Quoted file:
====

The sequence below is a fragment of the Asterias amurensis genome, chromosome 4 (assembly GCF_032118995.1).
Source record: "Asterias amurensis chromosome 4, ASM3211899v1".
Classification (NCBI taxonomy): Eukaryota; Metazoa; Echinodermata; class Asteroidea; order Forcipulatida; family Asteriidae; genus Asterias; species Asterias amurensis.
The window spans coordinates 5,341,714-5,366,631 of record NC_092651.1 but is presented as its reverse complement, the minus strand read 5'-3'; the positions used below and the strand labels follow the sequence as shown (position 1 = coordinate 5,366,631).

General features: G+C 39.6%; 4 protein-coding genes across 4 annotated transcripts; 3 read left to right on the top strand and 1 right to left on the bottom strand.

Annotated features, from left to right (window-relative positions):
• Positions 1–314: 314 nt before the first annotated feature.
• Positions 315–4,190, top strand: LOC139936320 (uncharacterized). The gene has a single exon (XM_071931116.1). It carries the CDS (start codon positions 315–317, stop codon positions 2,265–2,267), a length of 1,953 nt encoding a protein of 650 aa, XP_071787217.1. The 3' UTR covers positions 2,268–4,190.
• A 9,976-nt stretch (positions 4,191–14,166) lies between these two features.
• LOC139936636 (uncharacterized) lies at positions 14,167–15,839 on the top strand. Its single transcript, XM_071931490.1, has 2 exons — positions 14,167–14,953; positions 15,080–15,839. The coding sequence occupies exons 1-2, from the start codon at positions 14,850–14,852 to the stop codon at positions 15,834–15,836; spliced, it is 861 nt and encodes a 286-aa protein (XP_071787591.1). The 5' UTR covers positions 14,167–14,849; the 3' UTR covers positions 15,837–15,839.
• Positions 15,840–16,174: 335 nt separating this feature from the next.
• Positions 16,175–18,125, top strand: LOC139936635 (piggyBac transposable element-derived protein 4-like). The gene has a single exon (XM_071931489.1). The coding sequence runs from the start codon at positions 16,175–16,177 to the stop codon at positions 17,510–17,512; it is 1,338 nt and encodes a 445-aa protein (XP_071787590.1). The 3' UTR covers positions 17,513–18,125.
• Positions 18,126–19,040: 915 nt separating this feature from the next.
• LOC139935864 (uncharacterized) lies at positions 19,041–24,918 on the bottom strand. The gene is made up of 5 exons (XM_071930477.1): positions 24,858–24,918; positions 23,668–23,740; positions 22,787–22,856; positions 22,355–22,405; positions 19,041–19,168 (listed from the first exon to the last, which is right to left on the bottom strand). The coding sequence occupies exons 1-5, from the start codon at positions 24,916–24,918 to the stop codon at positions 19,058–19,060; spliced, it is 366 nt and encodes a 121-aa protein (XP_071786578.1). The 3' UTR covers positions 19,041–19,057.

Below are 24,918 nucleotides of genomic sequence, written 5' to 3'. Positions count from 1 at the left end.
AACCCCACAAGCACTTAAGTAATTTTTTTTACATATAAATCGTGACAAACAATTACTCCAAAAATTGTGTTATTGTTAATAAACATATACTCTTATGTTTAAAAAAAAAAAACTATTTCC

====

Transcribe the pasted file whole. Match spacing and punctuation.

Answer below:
The sequence below is a fragment of the Asterias amurensis genome, chromosome 4 (assembly GCF_032118995.1).
Source record: "Asterias amurensis chromosome 4, ASM3211899v1".
Classification (NCBI taxonomy): Eukaryota; Metazoa; Echinodermata; class Asteroidea; order Forcipulatida; family Asteriidae; genus Asterias; species Asterias amurensis.
The window spans coordinates 5,341,714-5,366,631 of record NC_092651.1 but is presented as its reverse complement, the minus strand read 5'-3'; the positions used below and the strand labels follow the sequence as shown (position 1 = coordinate 5,366,631).

General features: G+C 39.6%; 4 protein-coding genes across 4 annotated transcripts; 3 read left to right on the top strand and 1 right to left on the bottom strand.

Annotated features, from left to right (window-relative positions):
• Positions 1–314: 314 nt before the first annotated feature.
• Positions 315–4,190, top strand: LOC139936320 (uncharacterized). The gene has a single exon (XM_071931116.1). It carries the CDS (start codon positions 315–317, stop codon positions 2,265–2,267), a length of 1,953 nt encoding a protein of 650 aa, XP_071787217.1. The 3' UTR covers positions 2,268–4,190.
• A 9,976-nt stretch (positions 4,191–14,166) lies between these two features.
• LOC139936636 (uncharacterized) lies at positions 14,167–15,839 on the top strand. Its single transcript, XM_071931490.1, has 2 exons — positions 14,167–14,953; positions 15,080–15,839. The coding sequence occupies exons 1-2, from the start codon at positions 14,850–14,852 to the stop codon at positions 15,834–15,836; spliced, it is 861 nt and encodes a 286-aa protein (XP_071787591.1). The 5' UTR covers positions 14,167–14,849; the 3' UTR covers positions 15,837–15,839.
• Positions 15,840–16,174: 335 nt separating this feature from the next.
• Positions 16,175–18,125, top strand: LOC139936635 (piggyBac transposable element-derived protein 4-like). The gene has a single exon (XM_071931489.1). The coding sequence runs from the start codon at positions 16,175–16,177 to the stop codon at positions 17,510–17,512; it is 1,338 nt and encodes a 445-aa protein (XP_071787590.1). The 3' UTR covers positions 17,513–18,125.
• Positions 18,126–19,040: 915 nt separating this feature from the next.
• LOC139935864 (uncharacterized) lies at positions 19,041–24,918 on the bottom strand. The gene is made up of 5 exons (XM_071930477.1): positions 24,858–24,918; positions 23,668–23,740; positions 22,787–22,856; positions 22,355–22,405; positions 19,041–19,168 (listed from the first exon to the last, which is right to left on the bottom strand). The coding sequence occupies exons 1-5, from the start codon at positions 24,916–24,918 to the stop codon at positions 19,058–19,060; spliced, it is 366 nt and encodes a 121-aa protein (XP_071786578.1). The 3' UTR covers positions 19,041–19,057.

Below are 24,918 nucleotides of genomic sequence, written 5' to 3'. Positions count from 1 at the left end.
AACCCCACAAGCACTTAAGTAATTTTTTTTACATATAAATCGTGACAAACAATTACTCCAAAAATTGTGTTATTGTTAATAAACATATACTCTTATGTTTAAAAAAAAAAAACTATTTCC